Join Chris Meyer for an in-depth discussion in this video Setting up After Effects, part of Creating Flying Logos with After Effects and Cinema 4D Lite.
- We're in After Effects CC 2014.1 and we need to do a couple things to set up the project before we can start working in CINEMA 4D Lite. First off, if you come from the print world, you're probably used to working in a color-managed workspace where assets from a number of different sources all get converted into one final output color space. That's common in Photoshop and InDesign, for example. However, a lot of video people are blissfully ignorant about color management. Well, that's not gonna cut it when you're working with CINEMA 4D Lite because it does assume you're in a very particular color space, and to get predictable results you need to set up After Effects to match that.
So first you need to open up the project settings. You can go to file, project settings or the shortcut is to click on this little bit per channel indicator at the bottom of the project panel. Once you're inside the project settings dialogue you'll see that the working space has, indeed, defaulted to none. CINEMA 4D defaults to the color space sRGB. This is the most common color space to use for the web and is also what HDTV's color space is based on as well. So we'll convert to sRGB.
The second thing you need to do is enable linearize Working space. CINEMA 4D uses the more accurate color model of linear gamma, which better replicates how our eyes actually work compared to the default computer gamma that many video and 3D video programs assume. So these are the two crucial settings you need to set first. And I'll click OK. The next thing you need to do is to create a composition in After Effects to do your work in. The best working practice in After Effects is start at the end.
Ask your client what format they ultimately need this video delivered in. That may require talking to a video editor or some compression expert inside the company you're handing this off to. In this particular case, I've been told that this project should be delivered in half high-def format, 960 by 540 pixels. That's a pretty good size for video training and for web videos, but you can't take it for granted. Ask the client. They've even provided me a nice background movie that is in that size.
However, one little problem with CINEMA 4D is that it does not work with these fractional frame rates, such as video's common frame rate of 29.97. CINEMA 4D either wants to work in 29 or in 30 frames a second. So I'm going to temporarily convert my project to 30. 30 is a legitimate high-def frame rate and there's tricks I can use later on to slow things down. So I'm gonna select that video. I'm gonna go into its interpret footage dialogue, open that up, and conform the video the client provided me or that I selected myself, to 30 frames a second.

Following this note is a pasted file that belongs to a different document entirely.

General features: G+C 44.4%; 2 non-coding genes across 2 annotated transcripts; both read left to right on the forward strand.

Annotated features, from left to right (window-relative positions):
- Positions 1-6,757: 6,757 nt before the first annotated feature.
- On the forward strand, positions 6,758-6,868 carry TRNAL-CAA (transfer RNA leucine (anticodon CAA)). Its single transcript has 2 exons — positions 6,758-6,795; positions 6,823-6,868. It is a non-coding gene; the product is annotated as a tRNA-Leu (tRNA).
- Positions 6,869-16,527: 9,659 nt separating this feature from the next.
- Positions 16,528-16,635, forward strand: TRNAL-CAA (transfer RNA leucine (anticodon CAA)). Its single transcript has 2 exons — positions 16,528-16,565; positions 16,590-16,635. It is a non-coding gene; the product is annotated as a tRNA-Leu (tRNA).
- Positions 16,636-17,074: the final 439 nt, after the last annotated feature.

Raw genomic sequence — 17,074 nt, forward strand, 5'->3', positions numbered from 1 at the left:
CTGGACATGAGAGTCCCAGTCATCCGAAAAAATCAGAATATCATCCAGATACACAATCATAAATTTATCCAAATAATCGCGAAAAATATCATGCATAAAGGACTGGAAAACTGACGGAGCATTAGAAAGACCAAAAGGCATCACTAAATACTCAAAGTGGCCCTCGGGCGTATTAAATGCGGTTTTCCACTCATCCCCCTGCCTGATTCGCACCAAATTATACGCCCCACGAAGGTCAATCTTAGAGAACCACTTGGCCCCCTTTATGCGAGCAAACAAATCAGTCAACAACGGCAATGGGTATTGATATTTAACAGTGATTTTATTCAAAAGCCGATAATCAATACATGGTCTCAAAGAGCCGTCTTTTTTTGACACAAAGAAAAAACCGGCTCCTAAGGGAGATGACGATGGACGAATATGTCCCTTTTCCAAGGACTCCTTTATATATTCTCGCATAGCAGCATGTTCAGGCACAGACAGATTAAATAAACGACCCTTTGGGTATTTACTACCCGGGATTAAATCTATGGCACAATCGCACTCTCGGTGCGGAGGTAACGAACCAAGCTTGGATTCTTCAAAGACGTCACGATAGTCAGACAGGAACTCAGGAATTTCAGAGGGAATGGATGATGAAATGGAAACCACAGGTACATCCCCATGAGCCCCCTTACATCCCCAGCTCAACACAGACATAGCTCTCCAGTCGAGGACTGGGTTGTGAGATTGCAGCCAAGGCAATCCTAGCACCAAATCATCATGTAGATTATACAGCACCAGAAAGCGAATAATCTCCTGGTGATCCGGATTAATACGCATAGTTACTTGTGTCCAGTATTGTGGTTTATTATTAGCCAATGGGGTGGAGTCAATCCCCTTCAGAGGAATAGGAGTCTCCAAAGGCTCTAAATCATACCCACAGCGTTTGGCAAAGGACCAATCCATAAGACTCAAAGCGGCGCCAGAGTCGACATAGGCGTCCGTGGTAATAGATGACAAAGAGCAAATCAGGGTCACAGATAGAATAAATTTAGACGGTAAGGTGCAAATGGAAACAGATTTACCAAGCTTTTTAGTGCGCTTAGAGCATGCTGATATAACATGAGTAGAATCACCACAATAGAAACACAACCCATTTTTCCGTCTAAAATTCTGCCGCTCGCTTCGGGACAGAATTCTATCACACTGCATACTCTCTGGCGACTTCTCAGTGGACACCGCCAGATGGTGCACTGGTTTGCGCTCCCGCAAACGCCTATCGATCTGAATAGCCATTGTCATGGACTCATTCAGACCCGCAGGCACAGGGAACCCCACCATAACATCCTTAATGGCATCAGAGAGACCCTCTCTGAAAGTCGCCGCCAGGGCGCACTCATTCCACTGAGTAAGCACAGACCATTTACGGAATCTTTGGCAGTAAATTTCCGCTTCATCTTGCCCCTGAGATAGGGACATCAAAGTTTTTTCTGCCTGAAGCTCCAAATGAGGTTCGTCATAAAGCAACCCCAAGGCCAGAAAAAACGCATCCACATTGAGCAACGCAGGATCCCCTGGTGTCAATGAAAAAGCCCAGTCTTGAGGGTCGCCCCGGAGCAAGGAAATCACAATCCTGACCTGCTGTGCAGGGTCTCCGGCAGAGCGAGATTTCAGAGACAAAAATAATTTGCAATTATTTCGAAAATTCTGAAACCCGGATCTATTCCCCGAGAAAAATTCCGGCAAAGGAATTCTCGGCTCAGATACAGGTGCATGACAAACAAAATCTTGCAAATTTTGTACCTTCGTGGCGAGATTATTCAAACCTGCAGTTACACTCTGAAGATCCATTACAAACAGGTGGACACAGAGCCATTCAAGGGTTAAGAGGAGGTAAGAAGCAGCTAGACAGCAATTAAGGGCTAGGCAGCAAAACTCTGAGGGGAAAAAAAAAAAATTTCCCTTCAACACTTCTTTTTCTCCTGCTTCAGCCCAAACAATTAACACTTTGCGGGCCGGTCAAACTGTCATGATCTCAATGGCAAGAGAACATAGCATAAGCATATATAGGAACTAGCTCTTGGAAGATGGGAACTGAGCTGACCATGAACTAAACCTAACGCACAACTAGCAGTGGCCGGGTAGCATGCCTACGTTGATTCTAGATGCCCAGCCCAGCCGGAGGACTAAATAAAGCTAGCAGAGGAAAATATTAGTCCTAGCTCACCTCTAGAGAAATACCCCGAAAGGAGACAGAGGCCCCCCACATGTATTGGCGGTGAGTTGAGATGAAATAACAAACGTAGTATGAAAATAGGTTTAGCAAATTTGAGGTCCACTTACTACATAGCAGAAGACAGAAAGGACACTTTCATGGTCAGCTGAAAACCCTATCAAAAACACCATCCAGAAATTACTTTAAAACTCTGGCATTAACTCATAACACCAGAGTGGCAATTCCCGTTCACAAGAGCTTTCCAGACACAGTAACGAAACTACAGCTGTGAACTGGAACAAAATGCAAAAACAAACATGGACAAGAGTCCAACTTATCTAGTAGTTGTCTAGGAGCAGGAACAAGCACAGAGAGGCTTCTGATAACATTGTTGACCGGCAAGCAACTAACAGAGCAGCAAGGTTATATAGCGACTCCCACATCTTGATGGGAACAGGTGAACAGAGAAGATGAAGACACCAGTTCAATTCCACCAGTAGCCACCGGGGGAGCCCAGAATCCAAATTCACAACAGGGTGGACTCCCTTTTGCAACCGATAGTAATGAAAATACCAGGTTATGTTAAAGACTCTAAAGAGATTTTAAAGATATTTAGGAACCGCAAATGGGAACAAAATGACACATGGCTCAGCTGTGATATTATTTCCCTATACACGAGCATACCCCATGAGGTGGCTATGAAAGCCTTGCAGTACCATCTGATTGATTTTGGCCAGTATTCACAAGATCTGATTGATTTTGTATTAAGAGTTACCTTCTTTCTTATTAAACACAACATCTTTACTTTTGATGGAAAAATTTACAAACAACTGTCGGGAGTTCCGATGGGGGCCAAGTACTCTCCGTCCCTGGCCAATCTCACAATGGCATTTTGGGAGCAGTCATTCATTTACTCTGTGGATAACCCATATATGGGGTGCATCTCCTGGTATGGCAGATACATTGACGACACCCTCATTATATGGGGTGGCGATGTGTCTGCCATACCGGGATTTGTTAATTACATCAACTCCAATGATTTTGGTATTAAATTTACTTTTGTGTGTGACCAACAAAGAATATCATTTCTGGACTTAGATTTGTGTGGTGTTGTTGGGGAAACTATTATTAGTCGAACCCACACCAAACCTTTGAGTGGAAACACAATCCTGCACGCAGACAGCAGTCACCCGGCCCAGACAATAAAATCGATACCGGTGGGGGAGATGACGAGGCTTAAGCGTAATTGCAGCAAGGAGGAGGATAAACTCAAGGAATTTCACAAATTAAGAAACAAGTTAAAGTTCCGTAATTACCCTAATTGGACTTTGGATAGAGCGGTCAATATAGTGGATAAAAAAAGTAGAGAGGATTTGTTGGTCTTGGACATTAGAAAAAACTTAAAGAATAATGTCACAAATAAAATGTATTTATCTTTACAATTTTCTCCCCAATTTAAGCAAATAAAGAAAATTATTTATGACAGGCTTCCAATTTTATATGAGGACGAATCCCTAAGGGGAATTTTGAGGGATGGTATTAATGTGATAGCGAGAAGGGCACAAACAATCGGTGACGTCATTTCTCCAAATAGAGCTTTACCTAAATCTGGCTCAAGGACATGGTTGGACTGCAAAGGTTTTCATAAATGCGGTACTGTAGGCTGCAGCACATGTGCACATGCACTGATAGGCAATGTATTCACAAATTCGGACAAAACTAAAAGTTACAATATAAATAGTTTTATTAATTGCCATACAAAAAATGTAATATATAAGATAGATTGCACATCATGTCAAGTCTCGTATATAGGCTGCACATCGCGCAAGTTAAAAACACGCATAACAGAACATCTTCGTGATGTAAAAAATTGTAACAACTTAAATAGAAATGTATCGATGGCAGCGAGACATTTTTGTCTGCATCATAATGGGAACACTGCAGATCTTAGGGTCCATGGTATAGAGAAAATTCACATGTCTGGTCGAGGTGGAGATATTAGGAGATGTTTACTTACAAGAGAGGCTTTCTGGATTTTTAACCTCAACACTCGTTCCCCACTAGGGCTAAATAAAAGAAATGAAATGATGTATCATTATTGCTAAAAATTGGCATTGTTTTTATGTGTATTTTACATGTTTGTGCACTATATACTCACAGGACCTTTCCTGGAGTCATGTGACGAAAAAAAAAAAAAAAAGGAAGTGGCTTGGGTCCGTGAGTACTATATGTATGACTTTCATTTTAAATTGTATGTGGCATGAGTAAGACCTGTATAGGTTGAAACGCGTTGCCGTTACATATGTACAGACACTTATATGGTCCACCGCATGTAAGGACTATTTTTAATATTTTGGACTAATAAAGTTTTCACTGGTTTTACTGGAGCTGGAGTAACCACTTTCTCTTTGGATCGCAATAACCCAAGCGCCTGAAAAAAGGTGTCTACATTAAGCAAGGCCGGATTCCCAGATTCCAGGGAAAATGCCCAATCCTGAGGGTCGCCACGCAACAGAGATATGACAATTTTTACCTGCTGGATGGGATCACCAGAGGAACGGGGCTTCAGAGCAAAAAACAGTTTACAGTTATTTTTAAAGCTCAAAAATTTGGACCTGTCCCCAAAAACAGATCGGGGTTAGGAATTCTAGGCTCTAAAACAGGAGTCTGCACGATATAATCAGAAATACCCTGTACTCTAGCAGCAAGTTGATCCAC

When we talk about rendering later I'll show you how to bring this back down to 29.97. And I'll click OK. Now let's create a brand new composition that matches those specs the client gave me. I'm gonna type command-n on Mac or control-n on Windows or go to the Composition menu and say New Composition. I'm gonna call this Flying Metro Logo. Make sure my width and height are set correctly, 960 by 540. My frame rate matches what I need for CINEMA, 30, and set my duration.
In this case, the video editor that I'm gonna hand this off to says they just need five seconds of a flying logo to tack onto the front of the program. So I'll select that. I happen to have the transparency grid turned on. You can toggle that off or on. I'm gonna drag my composition outside my sources folder so it sits at the top level of my project panel. And finally I'm gonna drag in my background movie that was supplied by the client. Notice that this has a very dark background, not the paper white that that logo was designed for. And we'll be talking about implications like that later on.
The last thing I'm gonna do is, if you've watched my videos before, you know that I happen to prefer this particular column inside the timeline panel not to be at the left but to be over here at the right near my layer bars. I just find that easier for me to keep track of what I need to turn off and turn on. Now that we have all of our After Effects preparation done, in the next movie we'll actually start creating a CINEMA 4D project.
- Preparing the logo in Adobe Illustrator
- Importing, extruding, and beveling the logo
- Simple texturing using material presets
- Key and fill lighting
- Keyframing a camera move
- Compositing in After Effects
- Rendering for video or the web